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Unit 2: New Nation

"Yankee Doodle"

by Mary Walsten



"Yankee Doodle"

tune, Dr. Richard Shuckburg


Compare the song “Yankee Doodle” (pp. 2.36-2.39) to Phillis Wheatley’s poem “To His Excellency, General Washington”

Recommended recording: 

“Yankee Doodle” performed by Boston Camerata on The Liberty Tree.  Erato, 1997.  That recording includes the first nine verses.

Song Background: 

The song was created before the Revolutionary War, during the French and Indian War.  The tune and chorus go back to 15th century Holland where “Yanker dudel doodle down” was a harvesting song.  The tune is also similar to an English nursery rhyme “Lucy Locket”.  The song also was used to ridicule Oliver Cromwell, the leader of the Puritan church, because “ ‘Yankee’ was a mispronunciation of the word ‘English’ in the Dutch language, and ‘doodle’ refers to a dumb person.”  During the French and Indian War, the British Army surgeon Dr. Richard Schuckburg noted the marked contrast between the uniformed British soldiers and the rag tag colonials, and wrote the new lyrics making fun of them.

The colonials claimed the song for themselves and created their own versions and verses, often ridiculing their own officers and actions.  There are reportedly as many as 190 verses of this song.

“Macaroni” was a term for a fancy, over-dressed man related to a style of clothing from Italy that was very popular in England at the time.  So when Yankee Doodle “stuck a feather in his cap and called it macaroni”, he was making himself fancy in a countrified, rustic manner.

For more information on the background of the song, see the following sites:

Discussion Questions:

  1. What specific officers are named? 

  2. Can you find any specific information about these officers?

  3. What family names are mentioned?

  4. What food ingredients or dishes are mentioned?

  5. What articles related to war are mentioned?

  6. What musical instruments are mentioned?

  7. Who is the person telling the story?  What would you guess about his age?  His military experience?

  8. Which verses seem to be attacking Washington or the colonial army?

  9. After listening to the song, do you think this is a serious or humorous tale?  Which verses/lines support your opinion?

  10. How would you sum up the attitude of this poem to Washington and the colonial army?  Which verses best support your opinion?

  11. Is there anything ironic about this being a song claimed by the colonials?

Read this poem by Phillis Wheatley.  The poem is preceded by a letter that the poet wrote to General Washington when she sent him the poem.  Read the letter, the poem and then information that follows about the poet.

Background on poet: 

Phillis Wheatley, whose name is also spelled Phyllis Wheatley, was born in Africa and brought to America as a slave in 1760 where she was purchased by the Wheatley family in Boston.  She was taught to read and write, not only in English but in Latin and Greek, by the Wheatley’s son, Nathaniel.  The Wheatleys encouraged her literary pursuits, and she had her first poem published when she was only 13.  When some people doubted that she had indeed written the poems herself, a group of “judges” were sent to question her, and they concluded that she was, indeed, the poet.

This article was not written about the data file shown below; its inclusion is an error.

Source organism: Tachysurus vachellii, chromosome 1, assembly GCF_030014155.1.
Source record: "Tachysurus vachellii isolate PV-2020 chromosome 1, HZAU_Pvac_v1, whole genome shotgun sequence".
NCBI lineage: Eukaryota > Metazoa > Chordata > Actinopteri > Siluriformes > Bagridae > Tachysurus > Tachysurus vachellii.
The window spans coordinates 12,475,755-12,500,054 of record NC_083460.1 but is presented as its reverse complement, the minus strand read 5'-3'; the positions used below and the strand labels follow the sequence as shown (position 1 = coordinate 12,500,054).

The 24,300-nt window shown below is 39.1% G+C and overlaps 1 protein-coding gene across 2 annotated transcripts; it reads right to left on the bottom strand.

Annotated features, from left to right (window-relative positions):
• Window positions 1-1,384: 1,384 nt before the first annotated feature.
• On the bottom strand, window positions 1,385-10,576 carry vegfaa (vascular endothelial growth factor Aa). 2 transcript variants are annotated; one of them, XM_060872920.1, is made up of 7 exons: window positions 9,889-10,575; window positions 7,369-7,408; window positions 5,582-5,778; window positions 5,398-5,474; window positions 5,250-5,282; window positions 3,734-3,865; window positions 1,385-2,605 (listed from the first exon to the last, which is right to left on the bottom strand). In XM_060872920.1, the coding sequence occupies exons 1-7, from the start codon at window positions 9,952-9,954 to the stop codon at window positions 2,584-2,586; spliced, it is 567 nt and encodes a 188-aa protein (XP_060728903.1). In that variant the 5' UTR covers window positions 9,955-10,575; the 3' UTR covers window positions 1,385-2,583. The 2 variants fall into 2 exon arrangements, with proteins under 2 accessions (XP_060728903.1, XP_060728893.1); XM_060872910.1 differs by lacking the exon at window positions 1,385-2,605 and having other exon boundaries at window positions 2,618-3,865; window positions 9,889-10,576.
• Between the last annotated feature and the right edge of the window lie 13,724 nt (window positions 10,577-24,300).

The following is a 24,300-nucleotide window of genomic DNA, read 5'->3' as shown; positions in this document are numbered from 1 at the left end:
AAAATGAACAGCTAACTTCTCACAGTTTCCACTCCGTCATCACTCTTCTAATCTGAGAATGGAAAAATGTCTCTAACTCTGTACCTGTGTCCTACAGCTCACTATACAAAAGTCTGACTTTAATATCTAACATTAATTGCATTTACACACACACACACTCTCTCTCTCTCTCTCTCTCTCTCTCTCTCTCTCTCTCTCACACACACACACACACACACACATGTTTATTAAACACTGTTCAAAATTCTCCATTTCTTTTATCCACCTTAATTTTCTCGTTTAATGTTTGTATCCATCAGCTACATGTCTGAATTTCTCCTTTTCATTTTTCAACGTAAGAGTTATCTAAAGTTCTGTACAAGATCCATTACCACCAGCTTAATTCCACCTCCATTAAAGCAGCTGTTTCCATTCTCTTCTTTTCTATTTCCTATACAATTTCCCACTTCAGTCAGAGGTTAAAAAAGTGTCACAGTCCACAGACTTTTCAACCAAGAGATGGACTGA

George Washington was impressed by the poem that she sent to him, and met with her personally to thank her.

After the death of John and Susannah Wheatley, Phillis was freed and married a free black grocer, John Peters.  However, they were in and out of debt for the rest of her life, and she worked as a domestic servant until she died in 1784.

She is considered to be the first prominent African American author and published a book called Poems on Various Subject in 1773.  The manuscript of a poem of hers called “Ocean” sold for $68,500 at auction in 1998.

For more information see the following sites:

Discussion Questions:

  1. Columbia is used as a personification of America.  What other examples of personification can you find in the poem?

  2. What other allusions are there to Greek mythology and society?

  3. What similes and metaphors does Wheatley use to describe Washington’s troops?

  4. Who is the “thou” and “thee” referred to in lines 24 and 25?

  5. Line 31 says, “And so may you”.  Who may do what?

  6. In line 33, the scales are a symbol for what?

  7. What is the metaphor in line 36?

  8. Who is the “thy” referred to in line 38?

  9. Who is the “great chief” referred to in line 39?

  10. What role does Wheatley envision for George Washington according to line 41?

  11. How would you summarize Wheatley’s attitude toward Washington and the colonial army?  What lines best support your answer?

  12. What is ironic about this attitude?

An article with pictures showing various approaches to and take-offs of “Yankee Doodle” including 19th century advertising, additional Civil War themes, WWI songs, the WWII movie, and cartoons is available here.

A cute idea for writing poetry based on “Yankee Doodle” is available here.